Need-Based Financial Aid
The difference between merit-based and need-based financial aid is that need-based aid programs consider applicants' financial situation. Some types of need-based aid ask applicants to submit their guardian's tax returns. Independent students submit their tax returns. This section answers three common questions about need-based financial aid.
When determining a student's eligibility for need-based aid, the Federal Student Aid office considers the applicant's cost of attendance (COA). The Federal Student Aid office also calculates each student's expected family contribution (EFC) based on tax information.
If the learner's COA exceeds their EFC, the student may be eligible for federal need-based aid. Institutions may use their own assessment procedure to determine need-based aid eligibility. However, many schools use students' FAFSA results to award this type of aid.
Many schools offer need-based aid. But not every school provides this type of assistance. The amount of available need-based aid varies each year. Available aid amounts may depend on donations or government funding. For example, a cut in federal spending could impact a public institution's ability to offer need-based aid. Students should check with their prospective school's financial aid office for information about need-based aid availability.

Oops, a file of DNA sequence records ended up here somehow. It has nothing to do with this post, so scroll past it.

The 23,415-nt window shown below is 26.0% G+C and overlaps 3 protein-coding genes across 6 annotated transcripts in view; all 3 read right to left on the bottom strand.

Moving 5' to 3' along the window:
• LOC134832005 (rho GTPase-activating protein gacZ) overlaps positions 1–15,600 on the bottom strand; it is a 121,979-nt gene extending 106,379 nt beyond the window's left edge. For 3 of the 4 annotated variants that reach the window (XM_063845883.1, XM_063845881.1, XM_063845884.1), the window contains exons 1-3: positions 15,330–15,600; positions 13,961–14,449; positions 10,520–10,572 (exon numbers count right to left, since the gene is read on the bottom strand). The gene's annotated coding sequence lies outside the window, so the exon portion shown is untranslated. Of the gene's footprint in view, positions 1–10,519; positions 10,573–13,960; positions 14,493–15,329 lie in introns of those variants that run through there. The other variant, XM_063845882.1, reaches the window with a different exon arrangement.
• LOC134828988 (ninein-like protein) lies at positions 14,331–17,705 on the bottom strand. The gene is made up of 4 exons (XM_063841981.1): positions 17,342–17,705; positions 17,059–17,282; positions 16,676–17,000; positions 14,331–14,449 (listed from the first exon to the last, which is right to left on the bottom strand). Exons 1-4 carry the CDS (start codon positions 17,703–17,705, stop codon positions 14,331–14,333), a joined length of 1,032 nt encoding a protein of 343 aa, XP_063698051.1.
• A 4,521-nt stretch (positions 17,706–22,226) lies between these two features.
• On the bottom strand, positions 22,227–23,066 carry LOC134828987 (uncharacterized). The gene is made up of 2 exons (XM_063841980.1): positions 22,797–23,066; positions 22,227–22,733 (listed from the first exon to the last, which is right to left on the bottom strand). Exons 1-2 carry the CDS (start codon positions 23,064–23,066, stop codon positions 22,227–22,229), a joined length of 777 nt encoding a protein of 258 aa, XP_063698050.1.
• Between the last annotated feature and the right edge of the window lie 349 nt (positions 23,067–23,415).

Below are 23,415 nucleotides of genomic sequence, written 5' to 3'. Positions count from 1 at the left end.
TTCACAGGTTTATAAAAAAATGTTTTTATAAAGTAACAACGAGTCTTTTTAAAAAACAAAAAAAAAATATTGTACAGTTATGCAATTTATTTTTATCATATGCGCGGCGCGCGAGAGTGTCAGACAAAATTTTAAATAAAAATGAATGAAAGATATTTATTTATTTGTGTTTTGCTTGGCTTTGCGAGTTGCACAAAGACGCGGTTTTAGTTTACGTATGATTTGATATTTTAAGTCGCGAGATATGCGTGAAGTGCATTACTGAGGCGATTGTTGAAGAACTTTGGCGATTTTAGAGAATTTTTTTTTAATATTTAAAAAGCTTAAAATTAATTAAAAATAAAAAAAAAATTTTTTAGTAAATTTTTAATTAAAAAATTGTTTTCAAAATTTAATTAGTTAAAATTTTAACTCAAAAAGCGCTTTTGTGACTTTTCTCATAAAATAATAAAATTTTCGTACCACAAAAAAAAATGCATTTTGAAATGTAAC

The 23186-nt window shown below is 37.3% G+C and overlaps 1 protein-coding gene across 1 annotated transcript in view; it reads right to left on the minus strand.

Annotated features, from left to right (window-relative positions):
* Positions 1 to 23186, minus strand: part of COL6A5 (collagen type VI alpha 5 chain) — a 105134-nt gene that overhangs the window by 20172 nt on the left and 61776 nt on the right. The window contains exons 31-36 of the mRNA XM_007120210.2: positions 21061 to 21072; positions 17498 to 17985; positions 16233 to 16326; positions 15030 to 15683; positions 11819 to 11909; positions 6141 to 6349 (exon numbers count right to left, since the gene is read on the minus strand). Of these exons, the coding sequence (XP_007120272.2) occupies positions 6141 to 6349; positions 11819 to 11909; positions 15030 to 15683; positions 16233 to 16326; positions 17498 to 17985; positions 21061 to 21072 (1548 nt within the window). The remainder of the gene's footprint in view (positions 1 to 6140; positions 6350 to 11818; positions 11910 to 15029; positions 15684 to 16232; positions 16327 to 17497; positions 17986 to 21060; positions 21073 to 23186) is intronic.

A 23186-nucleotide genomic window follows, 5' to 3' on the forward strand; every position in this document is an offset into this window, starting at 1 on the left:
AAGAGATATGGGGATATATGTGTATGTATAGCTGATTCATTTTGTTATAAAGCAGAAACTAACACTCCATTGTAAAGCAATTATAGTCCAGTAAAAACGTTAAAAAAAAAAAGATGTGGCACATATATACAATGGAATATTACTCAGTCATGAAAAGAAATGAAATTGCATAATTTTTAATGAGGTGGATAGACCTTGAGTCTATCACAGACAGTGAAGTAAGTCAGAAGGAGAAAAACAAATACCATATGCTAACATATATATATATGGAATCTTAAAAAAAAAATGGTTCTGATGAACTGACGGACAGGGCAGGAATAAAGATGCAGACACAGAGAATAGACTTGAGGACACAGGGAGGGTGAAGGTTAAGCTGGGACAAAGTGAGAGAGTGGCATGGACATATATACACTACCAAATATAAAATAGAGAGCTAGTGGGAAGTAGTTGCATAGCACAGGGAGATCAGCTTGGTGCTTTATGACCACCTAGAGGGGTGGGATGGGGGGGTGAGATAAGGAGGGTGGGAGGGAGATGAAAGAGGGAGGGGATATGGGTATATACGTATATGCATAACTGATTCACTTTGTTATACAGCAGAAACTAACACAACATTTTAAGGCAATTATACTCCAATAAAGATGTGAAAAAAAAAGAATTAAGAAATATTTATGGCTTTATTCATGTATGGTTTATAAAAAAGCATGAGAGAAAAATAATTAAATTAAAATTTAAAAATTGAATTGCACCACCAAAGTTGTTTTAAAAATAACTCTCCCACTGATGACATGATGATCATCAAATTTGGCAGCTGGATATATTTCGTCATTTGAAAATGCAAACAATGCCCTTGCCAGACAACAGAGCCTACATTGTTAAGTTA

Learners submit the FAFSA to apply for government-funded aid, such as subsidized loans and grants. The federal government distributes need-based aid based on information that applicants provide on their FAFSA. Colleges and universities often use the FAFSA to determine eligibility for institutional aid. Private companies and nonprofits may also run need-based aid programs.
Do Merit Awards Affect My Financial Aid?
Some schools displace grants and scholarships with students' private scholarships. This reduces the amount of institutional funding learners receive. Before applying for private scholarships, students should understand the terms. Learners should contact their school's financial aid department to ensure they do not participate in scholarship displacement.